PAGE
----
Happy Easter everyone! I hope everyone enjoys their day and has an Easter weekend filled with loveliness. As long as you have plenty of chocolate I would say you’re good to go for a fun time.
My weekend has been lots of fun so far, very much helped by the gorgeous weather we’ve been having. I was down in my old ‘hood (Glasgow) to see McBusted at the Hydro. Let me tell you, it was SO MUCH FUN! McFly shows are always a good time and leave you grinning from ear to ear, the Busted factor just added to the craziness and increased the jumping factor. On Saturday I had a barbeque with friends in a beautiful spot in Killin, the Falls of Dochart. I’m weirdly obsessed with any natural water feature, weirs and water falls in particular so these falls were like heaven for me. That combined with a barbie..what more could you ask for!
As for Easter baking, after my speckled egg macarons I was desperate to speckle something else. So, when I was invited a few weeks ago by Maison Blanc to enter their Easter ‘Blogger Biscuit Challenge, I thought speckled shortbread would be perfect. The competition is to design an Easter themed biscuit to become part of their 2015 range. The entrants will be whittled down to 3-5 designs which will then be voted by their customers, and the winner will have their biscuit sold, get a tour of the patisserie and meet their head Patissier Sebastian Boulanger.
The biscuit will be judged on its appearance and flavour profile, and although they didn’t ask for a recipe I’ve included one below as always, I hope you guys like the sound of them enough that you’ll want to try them! I wanted to keep my design simple but striking. I chose sweet spring pastels, speckled like eggs, with a white swirl along the centre to give them a lift and to ensure they were as eye-catching as possible.
When I was trying to decide on a flavour my first though was a simple sugar cookie, but although this competition is appearance weighted I didn’t want to settle for a simple flavour. The obvious choice for spring, in my mind, is lemon. Then my mind automatically thinks about the addition of sugar and butter, which led me to shortbread – the biscuit celebration of butter and sugar. Just to kick them up a notch with a little texture I added poppy seeds, a classic pairing with lemon, although more traditionally found in a cake.
I think they look totally cute and, more importantly, taste delish. I hope you and the Maison Blanc customers agree!
For those of you that don’t know, Maison Blanc is a patisserie based in and around London. A little far for me all the way up here in Inverness, but they do offer an online shop if you fancy some tasty treats in the mail.
Lemon and Poppy Seed Shortbread
makes about 12 biscuits using a 5cm circular cutter
110g caster sugar
zest of 1 lemon
225g unsalted butter-room temperature
225g plain flour
50g poppy seeds
pinch of salt
300g royal icing powder
cold water as required
2 tsp cocoa powder
In a bowl, or on a chopping board, rub together the sugar and lemon zest with the back of a metal spoon until they are completely combined. The sugar will turn a yellowy colour and will smell strongly of lemon as all of the oils in the zest are released.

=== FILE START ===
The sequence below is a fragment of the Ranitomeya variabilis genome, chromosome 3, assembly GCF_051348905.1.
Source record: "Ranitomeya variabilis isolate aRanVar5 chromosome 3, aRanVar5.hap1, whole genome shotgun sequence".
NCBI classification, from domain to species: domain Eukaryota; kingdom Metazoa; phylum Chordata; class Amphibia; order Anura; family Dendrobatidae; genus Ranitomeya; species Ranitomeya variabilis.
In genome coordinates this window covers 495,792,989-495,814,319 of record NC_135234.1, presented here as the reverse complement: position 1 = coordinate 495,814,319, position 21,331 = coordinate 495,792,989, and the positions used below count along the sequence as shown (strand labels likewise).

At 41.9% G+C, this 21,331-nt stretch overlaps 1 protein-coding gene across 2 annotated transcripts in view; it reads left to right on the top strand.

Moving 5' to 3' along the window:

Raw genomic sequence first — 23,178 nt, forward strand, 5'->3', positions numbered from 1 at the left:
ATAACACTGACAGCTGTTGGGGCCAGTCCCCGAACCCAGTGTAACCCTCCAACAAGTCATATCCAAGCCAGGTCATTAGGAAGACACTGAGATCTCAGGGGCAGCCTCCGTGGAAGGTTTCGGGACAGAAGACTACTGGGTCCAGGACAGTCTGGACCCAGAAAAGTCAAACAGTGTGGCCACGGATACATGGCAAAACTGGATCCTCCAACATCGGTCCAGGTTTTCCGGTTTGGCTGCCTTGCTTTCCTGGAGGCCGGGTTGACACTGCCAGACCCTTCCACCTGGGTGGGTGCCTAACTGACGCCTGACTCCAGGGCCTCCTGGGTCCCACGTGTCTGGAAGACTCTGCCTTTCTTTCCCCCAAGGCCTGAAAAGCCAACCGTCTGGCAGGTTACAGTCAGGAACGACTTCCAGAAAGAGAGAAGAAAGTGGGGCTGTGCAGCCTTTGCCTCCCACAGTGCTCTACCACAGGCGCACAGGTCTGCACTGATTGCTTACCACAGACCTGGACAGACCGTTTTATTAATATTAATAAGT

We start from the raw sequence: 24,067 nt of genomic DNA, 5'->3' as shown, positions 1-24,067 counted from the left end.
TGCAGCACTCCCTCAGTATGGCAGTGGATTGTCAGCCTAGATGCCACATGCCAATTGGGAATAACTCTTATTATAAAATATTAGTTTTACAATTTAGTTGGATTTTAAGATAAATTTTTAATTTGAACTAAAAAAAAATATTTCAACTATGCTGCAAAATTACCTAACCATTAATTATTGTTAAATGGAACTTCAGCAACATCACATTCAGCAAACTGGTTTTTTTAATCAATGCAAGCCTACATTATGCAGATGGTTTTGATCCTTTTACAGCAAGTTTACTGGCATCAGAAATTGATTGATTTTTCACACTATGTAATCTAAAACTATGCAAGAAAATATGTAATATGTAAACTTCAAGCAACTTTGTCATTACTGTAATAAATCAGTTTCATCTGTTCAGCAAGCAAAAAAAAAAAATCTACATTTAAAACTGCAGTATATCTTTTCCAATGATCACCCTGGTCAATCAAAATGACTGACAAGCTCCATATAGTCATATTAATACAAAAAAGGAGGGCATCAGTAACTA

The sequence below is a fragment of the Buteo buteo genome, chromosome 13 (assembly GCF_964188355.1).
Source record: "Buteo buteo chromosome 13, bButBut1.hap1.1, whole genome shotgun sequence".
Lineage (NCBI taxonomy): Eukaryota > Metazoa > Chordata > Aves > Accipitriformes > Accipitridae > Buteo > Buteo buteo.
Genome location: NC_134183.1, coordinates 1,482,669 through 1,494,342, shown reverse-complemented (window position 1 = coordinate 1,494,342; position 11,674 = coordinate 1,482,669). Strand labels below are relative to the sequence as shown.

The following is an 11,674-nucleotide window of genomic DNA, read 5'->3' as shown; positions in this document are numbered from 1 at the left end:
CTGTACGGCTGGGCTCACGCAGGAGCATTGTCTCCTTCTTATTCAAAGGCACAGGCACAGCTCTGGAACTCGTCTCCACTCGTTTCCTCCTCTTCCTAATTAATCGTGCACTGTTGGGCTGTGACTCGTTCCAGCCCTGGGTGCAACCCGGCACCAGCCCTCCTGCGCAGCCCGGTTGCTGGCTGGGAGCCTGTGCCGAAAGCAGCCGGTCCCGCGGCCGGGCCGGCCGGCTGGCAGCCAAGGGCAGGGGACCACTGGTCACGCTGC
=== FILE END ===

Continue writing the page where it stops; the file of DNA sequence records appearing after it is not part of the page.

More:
In a large bowl, or in a stand mixer, beat together the butter and orange sugar until pale and fluffy. Sift the flour, cornflour, and salt into the bowl, add the poppy seeds and slowly mix together until combined. If required, use your hands to gently bring the dough together.
Tip the dough out onto a lightly floured work surface and knead lightly to bring it together to form a ball. Gently pat it down to form a flat disc. Roll out the dough between two pieces of greaseproof paper, turning the dough by 90 degrees after each roll, until it is 1 cm thick.
Remove the top layer of greaseproof paper and cut out your shortbread shapes. Using a palette knife, transfer the shortbread to the prepared baking trays. Place the trays into the fridge and allow to rest for at least 30 minutes.
Preheat your oven to 180 degrees C (160 fan). Bake the shortbread for about 20 minutes until the edges are lightly golden and is firm to the touch. Allow to rest on the trays for about 5 minutes before removing to a wire rack to cool.
To make the icing take three small bowls and add 75g of royal icing powder to each. Add a little water, a teaspoon at a time until you reach the desired consistency. The icing should be smooth and runny but not watery. Use your spoon to drop a thin line of icing on to greaseprook paper, it should hold its shape, if it spreads add a little more sugar, if it doesn’t run smoothly add a little more water. Add a dot of food colouring to each bowl in your desired colour. Place the icing in a piping bag and first pipe around the perimeter of the shortbread to create a barrier for the icing, then ‘flood’ the centre of the shortbread to fill it in completely.
Allow to harden for about 30 minutes then mix the cocoa powder with warm water and flick the mixture on to the iced biscuits with a pastry brush to create speckles.
Once the cocoa has dried, which should only take about 10 minutes, mix up a batch of royal icing with the final 75g of sugar, without any food colouring, and pipe a swirl across the middle. Allow to harden and then enjoy!